Cellular Architecture

Cellular Architecture

The proper spatial organization and shaping of the endomembrane system is essential for its functionality: 

The fine tubules of the ER stretching throughout the cytosol allows for constantly exchanging lipids with other organelles. 

The intraluminal vesicles of the late endosome allow for the transport of to-be-degraded membrane proteins to the lumen of the lysosome. 

The stacking of its cisternae reduces the surface of the Golgi apparatus that is available for vesicular budding. This reduces the transport velocity through it and provides its resident enzymes with enough time to properly modify all glycoproteins passing them by. 

Our team is interested in how shapes and positions of these and other cell components are generated and maintained. We are convinced that a holistic understanding of this cellular architecture can only be achieved by visualizing the machinery that organizes it. To do this under the most native conditions and at (sub-) nanometer resolutions, we rely on cryo-electron tomography and subtomogram averaging performed on cellular specimen that were thinned down by focused ion beam-milling. In situ structural and ultrastructural insights obtained by this workflow can then serve as framework for the integration of results we gather from reverse genetics, light microscopy, biochemistry, and in vitro structural approaches.  



Current projects

Project waiting for a PhD student:

Deciphering (ultra)structural mechanisms of Golgi organization

Proper glycosylation of proteins in the endomembrane system is crucial for many biological processes, such as lysosomal sorting, extracellular matrix structuring, and signal transduction. Improper glycosylation, in turn, is associated with neurodegeneration, cancer, and autoimmune diseases. It is, thus, vital for cells to maintain the order of their central glycan modification hub, the Golgi apparatus.

In this context, the Golgi matrix, in concert with other players like the cytoskeleton, guides protein distribution amongst the individual Golgi cisternae, controls their shape, and keeps them stacked. Nevertheless, how the Golgi matrix itself is structured to achieve these functionalities remains largely unknown, as the usability of classical approaches based on fluorescence microscopy, room temperature electron microscopy, and in vitro reconstitution is limited by the small size and high complexity of the system. To overcome this, we will employ state-of-the-art in situ cryo-electron tomography to visualize the Golgi matrix and its interactors. Applying subtomogram averaging to selected players will further allow us to determine their structures at (sub-) nanometer resolution in their intracellular environment.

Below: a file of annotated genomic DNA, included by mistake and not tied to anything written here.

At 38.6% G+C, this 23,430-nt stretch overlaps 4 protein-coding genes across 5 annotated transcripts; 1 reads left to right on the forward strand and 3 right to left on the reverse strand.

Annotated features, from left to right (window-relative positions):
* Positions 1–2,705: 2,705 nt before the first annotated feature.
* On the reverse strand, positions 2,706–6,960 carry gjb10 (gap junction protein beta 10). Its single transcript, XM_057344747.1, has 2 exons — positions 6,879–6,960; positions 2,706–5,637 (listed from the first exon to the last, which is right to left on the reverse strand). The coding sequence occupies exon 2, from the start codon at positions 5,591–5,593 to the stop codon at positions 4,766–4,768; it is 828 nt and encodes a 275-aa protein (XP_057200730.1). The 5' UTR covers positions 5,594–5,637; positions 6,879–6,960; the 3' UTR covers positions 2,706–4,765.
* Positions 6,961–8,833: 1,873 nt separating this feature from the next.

This will provide an (ultra-) structural framework for the integration of orthogonal data provided by reverse genetics, cell biology, and biochemistry techniques. Together, we will use these approaches to provide unprecedented insights into the structure-function relationship of the Golgi apparatus organization.


We offer:

• Training covering complete in situ structure biology workflows from specimen preparation to structure determination and quantitative
   ultrastructural analysis

• Training for

   establishing genome-edited cell lines

   performing live cell imaging and immunofluorescence microscopy

• Access to state-of-the-art cryo-electron and light microscopes

• A supportive work environment

• Participation in scientific conferences

• Access to courses at the Doctoral School of Life and Health Sciences of the University of Strasbourg


If this matches your profile:

• Master's degree in cell biology, biochemistry, or a related field

• Practical experience in two or more of the following

   structural biology techniques

   electron/light microscopy


   cell culture

   molecular biology

• Strong interest in exploring the inner workings of cells

• Affinity for computational work

• Curious

• Growth mindset

• Personal drive

• Excellent written and oral communication skills in English


Please combine the following in a single PDF document for your application and send it to

• Your CV

• Your motivation letter (max. 1 page) outlining

   your university-level education

   previous research experience

   scientific interests

   motivations for joining our group

• Copies of your degrees and transcript of records

• Contact information for two references


The first round of evaluation will be started on the 28th of July. Applications arriving past that date will be evaluated continuously.

Funding and partners

           Junior Professor Chair (CPJ)


Florian Fäßler, new research team leader specialized in cell architecture

             Florian Fäßler joins the IGBMC and starts his own research team focused on the inner architecture of cells. Joining the Department of…

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